The legislation would narrow a loophole in the expensing rules that allowed the complete write-off of many large SUVs, however. Unlike normal cars, which must be depreciated over several years, SUVs with gross weights of more than 6,000 pounds were eligible for expensing under Section 179. The legislation would provide that only $25,000 of the cost of an SUV may be expensed.

The SUV provision will become effective the day the President signs the new bill into law.

"There may be a stampede to dealers of heavyweight SUVs, like the Hummer and the Cadillac Escalade," noted Gada. "But even with the new limit, a substantial portion of a new vehicle’s cost can be written off through the combination of expensing and depreciation," Gada added.

Individuals Reap Rewards, Also

Congress did not forget a number of classes of individuals in forging the American Jobs Creation Act. For example, rural mail carriers would be able to deduct more of the expenses related to the vehicles they use on their routes. People who win employment discrimination suits would be able to deduct their attorney’s fees as an above-the-line deduction, avoiding problems with the alternative minimum tax that have arisen under the current rule, which requires the fees to be taken as a miscellaneous itemized deduction. Native Alaskans who incur certain expenses in outfitting subsistence whale hunts would be able to take a charitable deduction of up to $10,000.

But it is generally taxpayers in states with no income tax – or high sales taxes – who make up the biggest group of individuals to benefit from the legislation. Beginning with this year’s return and continuing through the 2005 tax year, they would have the option of deducting the state sales and use tax they pay in lieu of the deduction for state income tax.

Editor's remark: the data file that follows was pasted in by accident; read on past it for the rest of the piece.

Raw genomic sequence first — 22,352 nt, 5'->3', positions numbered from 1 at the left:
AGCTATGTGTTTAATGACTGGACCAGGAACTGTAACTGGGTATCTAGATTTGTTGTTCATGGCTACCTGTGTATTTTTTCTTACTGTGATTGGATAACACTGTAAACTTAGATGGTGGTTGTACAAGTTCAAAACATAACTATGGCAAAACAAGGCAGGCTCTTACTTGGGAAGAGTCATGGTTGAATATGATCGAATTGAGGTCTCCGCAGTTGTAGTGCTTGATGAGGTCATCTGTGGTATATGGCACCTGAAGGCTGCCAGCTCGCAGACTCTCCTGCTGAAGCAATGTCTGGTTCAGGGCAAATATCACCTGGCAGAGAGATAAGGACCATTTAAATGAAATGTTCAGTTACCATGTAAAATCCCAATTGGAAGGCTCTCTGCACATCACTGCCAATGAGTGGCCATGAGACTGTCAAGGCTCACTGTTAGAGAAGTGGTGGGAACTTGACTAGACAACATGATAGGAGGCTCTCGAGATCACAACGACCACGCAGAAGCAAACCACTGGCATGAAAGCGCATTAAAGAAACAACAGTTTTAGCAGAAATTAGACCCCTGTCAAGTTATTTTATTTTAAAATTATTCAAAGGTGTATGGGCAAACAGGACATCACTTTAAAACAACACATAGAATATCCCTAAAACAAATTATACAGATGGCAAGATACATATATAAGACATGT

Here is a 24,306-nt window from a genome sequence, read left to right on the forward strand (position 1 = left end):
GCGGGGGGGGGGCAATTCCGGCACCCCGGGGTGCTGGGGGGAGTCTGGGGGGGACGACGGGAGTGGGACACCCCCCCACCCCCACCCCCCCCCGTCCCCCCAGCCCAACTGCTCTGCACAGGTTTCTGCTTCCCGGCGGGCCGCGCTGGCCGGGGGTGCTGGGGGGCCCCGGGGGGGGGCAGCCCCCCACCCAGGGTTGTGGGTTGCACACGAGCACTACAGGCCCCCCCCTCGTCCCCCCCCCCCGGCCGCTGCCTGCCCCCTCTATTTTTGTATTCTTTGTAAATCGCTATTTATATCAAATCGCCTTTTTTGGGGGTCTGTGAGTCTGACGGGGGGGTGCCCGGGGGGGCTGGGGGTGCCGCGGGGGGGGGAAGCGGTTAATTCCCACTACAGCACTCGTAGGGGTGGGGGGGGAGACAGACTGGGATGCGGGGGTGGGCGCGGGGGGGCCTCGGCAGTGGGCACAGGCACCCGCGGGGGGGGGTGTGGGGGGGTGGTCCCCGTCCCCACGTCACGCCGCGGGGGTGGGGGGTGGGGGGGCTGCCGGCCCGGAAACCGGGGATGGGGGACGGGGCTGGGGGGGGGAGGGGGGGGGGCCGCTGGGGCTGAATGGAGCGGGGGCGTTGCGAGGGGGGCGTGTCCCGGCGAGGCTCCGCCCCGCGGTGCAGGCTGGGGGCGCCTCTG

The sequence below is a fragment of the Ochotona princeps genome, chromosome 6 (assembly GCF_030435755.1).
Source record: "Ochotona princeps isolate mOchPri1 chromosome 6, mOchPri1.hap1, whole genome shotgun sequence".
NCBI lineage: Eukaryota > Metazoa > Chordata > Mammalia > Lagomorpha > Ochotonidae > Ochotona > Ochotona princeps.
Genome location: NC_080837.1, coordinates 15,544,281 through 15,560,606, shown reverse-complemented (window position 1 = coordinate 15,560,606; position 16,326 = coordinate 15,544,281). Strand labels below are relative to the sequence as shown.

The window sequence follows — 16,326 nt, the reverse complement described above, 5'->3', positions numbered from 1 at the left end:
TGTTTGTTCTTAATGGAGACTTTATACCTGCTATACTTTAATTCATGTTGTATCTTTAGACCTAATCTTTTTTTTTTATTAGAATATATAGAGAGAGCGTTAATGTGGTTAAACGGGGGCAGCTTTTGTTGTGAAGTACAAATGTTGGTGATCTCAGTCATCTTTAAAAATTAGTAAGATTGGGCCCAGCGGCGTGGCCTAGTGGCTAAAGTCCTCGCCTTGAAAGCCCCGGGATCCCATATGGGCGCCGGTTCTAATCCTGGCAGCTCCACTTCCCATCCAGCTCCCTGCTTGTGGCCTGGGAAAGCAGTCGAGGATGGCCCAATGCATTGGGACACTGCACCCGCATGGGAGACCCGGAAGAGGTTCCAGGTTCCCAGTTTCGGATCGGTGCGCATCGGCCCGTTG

Taxpayers would have a choice of methods in claiming the sales tax deduction. One method would be to use their actual outlays for state and local sales tax – supported by sales receipts if the IRS were to question the amount in an audit. The other method would be to use tables supplied by the IRS that will assign a deduction amount based on the taxpayer’s adjusted gross income, dependents, filing status and state of residence. Taxpayers could add the sales or use tax they paid for a car, boat and "other items" specified by the Secretary of the Treasury to the table amounts.

Congress realized that it was imposing a burden by ordering the creation of these tables so close to the end of the year and the beginning of filing season.

"The conference committee report indicates that they don’t expect the Secretary to have the tables ready before the 2005 filing season," Luscombe observed. "Just how people will manage 2004 is anyone’s guess at this point."

The sales tax provision will be of greatest interest to residents of states with no income tax, but those living in states with low income taxes might also benefit with passage of the legislation.

"It’s conceivable that people who buy a car in a location with a high sales tax and moderate state income tax would do better by foregoing their normal income tax deduction, but until there’s a little more clarity on just how the deduction will work, it’s hard to know for certain," Luscombe said.


CCH INCORPORATED (, based in Riverwoods, Ill., is a leading provider of tax and accounting information, software and services. It has served tax, accounting and business professionals and their clients since 1913. CCH is a Wolters Kluwer company (

Wolters Kluwer is a leading multinational publisher and information services company. The company's core markets are spread across the health, tax, accounting, corporate, financial services, legal and regulatory, and education sectors. Wolters Kluwer has annual revenues (2003) of €3.4 billion, employs approximately 18,750 people worldwide and maintains operations across Europe, North America and Asia Pacific. Wolters Kluwer is headquartered in Amsterdam, the Netherlands. Its depositary receipts of shares are quoted on the Euronext Amsterdam (WKL) and are included in the AEX and Euronext 100 indices.

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EDITOR’S NOTE: Copies of CCH’s authoritative resources on the American Jobs Creation Act are available to members of the press on a complimentary basis, including the Law, Explanation & Analysis of the American Jobs Creation Act, the Conference Report on the American Jobs Creation Act and Highlights of the American Jobs Creation Act. Please contact Leslie Bonacum at 847-267-7153 or or Neil Allen at 847-267-2179 or for copies.